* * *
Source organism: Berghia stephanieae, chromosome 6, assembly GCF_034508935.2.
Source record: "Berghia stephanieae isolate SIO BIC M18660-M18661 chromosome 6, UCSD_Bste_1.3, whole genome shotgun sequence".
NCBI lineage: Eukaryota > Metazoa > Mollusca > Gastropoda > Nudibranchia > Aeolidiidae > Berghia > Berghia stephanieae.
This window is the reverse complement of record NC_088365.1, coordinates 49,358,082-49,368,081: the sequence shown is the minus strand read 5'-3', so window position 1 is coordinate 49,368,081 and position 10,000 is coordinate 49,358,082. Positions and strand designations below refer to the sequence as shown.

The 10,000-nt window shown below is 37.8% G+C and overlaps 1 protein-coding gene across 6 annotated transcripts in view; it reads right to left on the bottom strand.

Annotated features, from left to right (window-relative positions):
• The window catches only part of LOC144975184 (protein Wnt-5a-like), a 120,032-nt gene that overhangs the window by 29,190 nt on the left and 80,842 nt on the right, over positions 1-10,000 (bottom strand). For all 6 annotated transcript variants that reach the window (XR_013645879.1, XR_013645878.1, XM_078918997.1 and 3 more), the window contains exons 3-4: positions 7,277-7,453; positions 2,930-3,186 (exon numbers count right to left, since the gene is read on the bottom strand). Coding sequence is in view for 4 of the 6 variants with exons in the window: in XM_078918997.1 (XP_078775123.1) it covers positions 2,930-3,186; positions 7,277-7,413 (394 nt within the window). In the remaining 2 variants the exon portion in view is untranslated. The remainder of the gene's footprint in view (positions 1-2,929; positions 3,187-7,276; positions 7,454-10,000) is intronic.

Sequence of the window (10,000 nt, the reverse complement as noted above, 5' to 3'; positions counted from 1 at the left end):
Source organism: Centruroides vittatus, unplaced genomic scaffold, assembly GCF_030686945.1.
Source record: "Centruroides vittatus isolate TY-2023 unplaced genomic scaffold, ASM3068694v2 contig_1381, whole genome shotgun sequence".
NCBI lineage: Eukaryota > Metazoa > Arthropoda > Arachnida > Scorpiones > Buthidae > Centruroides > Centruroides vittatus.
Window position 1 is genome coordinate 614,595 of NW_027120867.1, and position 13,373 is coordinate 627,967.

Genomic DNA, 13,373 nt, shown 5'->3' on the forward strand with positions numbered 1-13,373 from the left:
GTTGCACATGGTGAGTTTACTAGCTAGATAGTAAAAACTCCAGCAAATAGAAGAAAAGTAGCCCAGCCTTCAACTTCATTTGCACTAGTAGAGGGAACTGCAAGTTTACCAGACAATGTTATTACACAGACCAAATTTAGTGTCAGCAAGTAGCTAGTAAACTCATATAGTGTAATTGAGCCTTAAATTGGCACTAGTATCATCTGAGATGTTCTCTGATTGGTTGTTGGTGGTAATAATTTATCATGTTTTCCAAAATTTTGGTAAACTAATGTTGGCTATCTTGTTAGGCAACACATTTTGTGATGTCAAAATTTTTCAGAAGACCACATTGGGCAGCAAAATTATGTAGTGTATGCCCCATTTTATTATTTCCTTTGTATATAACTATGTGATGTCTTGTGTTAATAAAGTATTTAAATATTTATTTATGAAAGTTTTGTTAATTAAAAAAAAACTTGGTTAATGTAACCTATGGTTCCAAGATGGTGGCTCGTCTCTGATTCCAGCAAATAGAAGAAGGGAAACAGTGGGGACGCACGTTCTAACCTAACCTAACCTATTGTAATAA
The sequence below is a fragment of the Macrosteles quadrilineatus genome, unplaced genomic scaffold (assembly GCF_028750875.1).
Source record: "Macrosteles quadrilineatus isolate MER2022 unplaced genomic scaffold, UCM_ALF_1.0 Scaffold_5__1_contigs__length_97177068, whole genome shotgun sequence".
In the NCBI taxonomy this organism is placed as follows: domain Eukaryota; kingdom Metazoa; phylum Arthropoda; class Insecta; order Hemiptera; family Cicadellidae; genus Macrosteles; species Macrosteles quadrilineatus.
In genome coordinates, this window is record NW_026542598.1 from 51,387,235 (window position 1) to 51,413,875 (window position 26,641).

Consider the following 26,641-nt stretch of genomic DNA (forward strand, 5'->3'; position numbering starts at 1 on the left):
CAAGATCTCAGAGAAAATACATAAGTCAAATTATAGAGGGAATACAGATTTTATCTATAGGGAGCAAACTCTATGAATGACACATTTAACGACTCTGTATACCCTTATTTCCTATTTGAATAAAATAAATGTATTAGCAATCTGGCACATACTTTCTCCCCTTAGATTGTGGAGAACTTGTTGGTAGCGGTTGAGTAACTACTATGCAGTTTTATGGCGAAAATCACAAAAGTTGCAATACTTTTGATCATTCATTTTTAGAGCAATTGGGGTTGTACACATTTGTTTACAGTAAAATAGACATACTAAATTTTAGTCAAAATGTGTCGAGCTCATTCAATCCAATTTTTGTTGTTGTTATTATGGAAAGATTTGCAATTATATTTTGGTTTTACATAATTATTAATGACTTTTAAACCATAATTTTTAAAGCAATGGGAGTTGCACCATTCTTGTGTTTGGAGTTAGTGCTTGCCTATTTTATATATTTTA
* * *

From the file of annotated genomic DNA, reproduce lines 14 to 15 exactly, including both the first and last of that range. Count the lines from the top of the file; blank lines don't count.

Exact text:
GTTGCACATGGTGAGTTTACTAGCTAGATAGTAAAAACTCCAGCAAATAGAAGAAAAGTAGCCCAGCCTTCAACTTCATTTGCACTAGTAGAGGGAACTGCAAGTTTACCAGACAATGTTATTACACAGACCAAATTTAGTGTCAGCAAGTAGCTAGTAAACTCATATAGTGTAATTGAGCCTTAAATTGGCACTAGTATCATCTGAGATGTTCTCTGATTGGTTGTTGGTGGTAATAATTTATCATGTTTTCCAAAATTTTGGTAAACTAATGTTGGCTATCTTGTTAGGCAACACATTTTGTGATGTCAAAATTTTTCAGAAGACCACATTGGGCAGCAAAATTATGTAGTGTATGCCCCATTTTATTATTTCCTTTGTATATAACTATGTGATGTCTTGTGTTAATAAAGTATTTAAATATTTATTTATGAAAGTTTTGTTAATTAAAAAAAAACTTGGTTAATGTAACCTATGGTTCCAAGATGGTGGCTCGTCTCTGATTCCAGCAAATAGAAGAAGGGAAACAGTGGGGACGCACGTTCTAACCTAACCTAACCTATTGTAATAA
The sequence below is a fragment of the Macrosteles quadrilineatus genome, unplaced genomic scaffold (assembly GCF_028750875.1).